Seventy-seven. That's the number of torn tickets now fluttering to my carpet as I upturn my ancient cigar box and spill an entire year's worth of theatergoing out before me. Seventy-seven ticket stubs, representing 77 shows, an average of 1.4 per week. A new personal record.
It will take me more than an hour to arrange the stubs, and it will then take me days to choose my 10 favorite shows of the year. As usual, I allow myself a moment to mourn those stubs not present, tickets from shows I heard great things about but never found the opportunity to see, like the Imaginists' Facebook Nation and Sixth Street's Dirty Blonde.
As is my tradition, I focus only on those shows produced in Marin, Sonoma and Napa counties. The list I've ended up with marks the shows that, while not necessarily the best of the year, do count as my personal favorites.
Here they are—my Top 10 Torn Tickets of 2010.
1. 'Equivocation' (Marin Theater Company) Bill Cain's brilliant slice of historical fiction was already one of my favorite shows after its premiere in the 2009 season of Ashland's Oregon Shakespeare Festival. That spare, elegant production, I believed, could never be topped—and I was wrong. Director Jasson Minadakis of the Marin Theatre Company ramped up the intensity and emotionality in his own restaging of Cain's intelligent play, which imagines the political and personal forces that led William Shakespeare to write Macbeth. Though set in Jamesian England, the production's exceptional cast performed in modern dress, emphasizing contemporary parallels as Shakespeare strives to write a play to save the soul of his country. It remains my favorite show of 2010.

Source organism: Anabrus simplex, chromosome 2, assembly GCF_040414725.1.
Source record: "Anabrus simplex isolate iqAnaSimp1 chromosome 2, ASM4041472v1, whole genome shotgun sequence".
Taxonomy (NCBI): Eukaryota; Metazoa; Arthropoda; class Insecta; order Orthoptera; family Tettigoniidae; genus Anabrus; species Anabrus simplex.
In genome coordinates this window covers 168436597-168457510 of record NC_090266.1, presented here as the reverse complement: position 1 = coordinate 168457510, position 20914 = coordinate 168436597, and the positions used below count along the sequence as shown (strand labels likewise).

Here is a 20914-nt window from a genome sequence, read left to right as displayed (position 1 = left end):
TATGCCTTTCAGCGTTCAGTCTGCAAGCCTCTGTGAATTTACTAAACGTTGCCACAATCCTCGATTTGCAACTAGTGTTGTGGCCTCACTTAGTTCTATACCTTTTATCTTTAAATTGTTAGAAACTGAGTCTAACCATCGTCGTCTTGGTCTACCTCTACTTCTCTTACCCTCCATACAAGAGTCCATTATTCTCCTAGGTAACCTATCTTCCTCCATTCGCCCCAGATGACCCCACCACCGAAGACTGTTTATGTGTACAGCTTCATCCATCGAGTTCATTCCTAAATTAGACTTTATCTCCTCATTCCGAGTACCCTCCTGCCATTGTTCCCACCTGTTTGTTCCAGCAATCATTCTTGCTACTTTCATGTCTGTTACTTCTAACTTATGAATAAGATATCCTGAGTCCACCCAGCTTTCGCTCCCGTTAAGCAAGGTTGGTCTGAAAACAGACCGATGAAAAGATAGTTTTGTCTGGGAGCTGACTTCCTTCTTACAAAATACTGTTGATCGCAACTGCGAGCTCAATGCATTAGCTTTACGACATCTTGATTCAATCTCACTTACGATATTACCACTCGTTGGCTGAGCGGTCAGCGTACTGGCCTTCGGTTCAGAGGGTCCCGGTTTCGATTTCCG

2. 'The Seafarer' (Narrow Way Stage Company) In Conor McPherson's Seafarer, a group of Irish drinking buddies find themselves battling for their souls on Christmas Eve when the Devil stops by for a friendly game of cards. Under first-time director Tim Kniffin, Narrow Way Stage Company tackled the text-heavy, highly symbolic show with a laid-back energy underscoring the affable nature of the characters, and allowed for a gradually growing build-up of tension as, by the gorgeous and surprising resolution, the Devil gets his due. The result was a supremely satisfying ensemble drama so enjoyable and well-performed that I actually ended up seeing it three times.
3. 'Intimate Apparel' (Alternative Theater Ensemble) Marin's AlterTheater is known for producing spare plays in nontheatrical spaces, and in the case of Lynn Notage's Intimate Apparel, about a turn-of-the-century seamstress, the intimacy of the small art gallery used for the show lent plenty of additional power to the play. Directed by Ann Brebner, the story of Esther's search for love and personal power was moving partly for the beauty of the cast's raw performances, but also because Esther's struggles were staged, literally, right in our faces.
4. 'In the Red and Brown Water' (Marin Theater Company) The first of three plays in Tarell Alvin McCraney's celebrated trilogy, The Brother/Sister Plays, In the Red and Brown Water was staged by MTC's Ryan Rilette with a powerful understanding of the story's underlying connection to African myth and the world of dreams. In Rilette's hands, the poetry of the script— about a poor young woman whose obsession with having a child drives her to destruction—found its equal in the visual beauty of this unforgettable production.